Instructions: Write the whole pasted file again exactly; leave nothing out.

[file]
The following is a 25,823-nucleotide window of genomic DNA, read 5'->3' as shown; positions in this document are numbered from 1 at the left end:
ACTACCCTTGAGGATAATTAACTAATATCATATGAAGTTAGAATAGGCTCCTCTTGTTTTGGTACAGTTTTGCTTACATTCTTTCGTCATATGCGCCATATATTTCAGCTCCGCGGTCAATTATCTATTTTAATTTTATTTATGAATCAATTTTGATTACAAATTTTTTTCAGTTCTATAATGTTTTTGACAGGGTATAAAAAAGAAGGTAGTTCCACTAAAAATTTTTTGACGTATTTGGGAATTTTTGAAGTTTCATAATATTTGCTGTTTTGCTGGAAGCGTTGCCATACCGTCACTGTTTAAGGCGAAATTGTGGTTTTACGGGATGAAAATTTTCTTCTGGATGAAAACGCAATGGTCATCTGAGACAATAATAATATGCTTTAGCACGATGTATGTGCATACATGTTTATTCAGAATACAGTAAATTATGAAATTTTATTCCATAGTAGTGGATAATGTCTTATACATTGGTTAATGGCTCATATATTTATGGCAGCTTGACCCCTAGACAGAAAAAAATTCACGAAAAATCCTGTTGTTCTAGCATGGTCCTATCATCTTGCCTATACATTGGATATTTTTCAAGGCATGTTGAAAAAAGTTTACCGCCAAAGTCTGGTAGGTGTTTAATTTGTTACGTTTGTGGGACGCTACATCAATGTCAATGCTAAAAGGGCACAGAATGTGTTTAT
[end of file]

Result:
The following is a 25,823-nucleotide window of genomic DNA, read 5'->3' as shown; positions in this document are numbered from 1 at the left end:
ACTACCCTTGAGGATAATTAACTAATATCATATGAAGTTAGAATAGGCTCCTCTTGTTTTGGTACAGTTTTGCTTACATTCTTTCGTCATATGCGCCATATATTTCAGCTCCGCGGTCAATTATCTATTTTAATTTTATTTATGAATCAATTTTGATTACAAATTTTTTTCAGTTCTATAATGTTTTTGACAGGGTATAAAAAAGAAGGTAGTTCCACTAAAAATTTTTTGACGTATTTGGGAATTTTTGAAGTTTCATAATATTTGCTGTTTTGCTGGAAGCGTTGCCATACCGTCACTGTTTAAGGCGAAATTGTGGTTTTACGGGATGAAAATTTTCTTCTGGATGAAAACGCAATGGTCATCTGAGACAATAATAATATGCTTTAGCACGATGTATGTGCATACATGTTTATTCAGAATACAGTAAATTATGAAATTTTATTCCATAGTAGTGGATAATGTCTTATACATTGGTTAATGGCTCATATATTTATGGCAGCTTGACCCCTAGACAGAAAAAAATTCACGAAAAATCCTGTTGTTCTAGCATGGTCCTATCATCTTGCCTATACATTGGATATTTTTCAAGGCATGTTGAAAAAAGTTTACCGCCAAAGTCTGGTAGGTGTTTAATTTGTTACGTTTGTGGGACGCTACATCAATGTCAATGCTAAAAGGGCACAGAATGTGTTTAT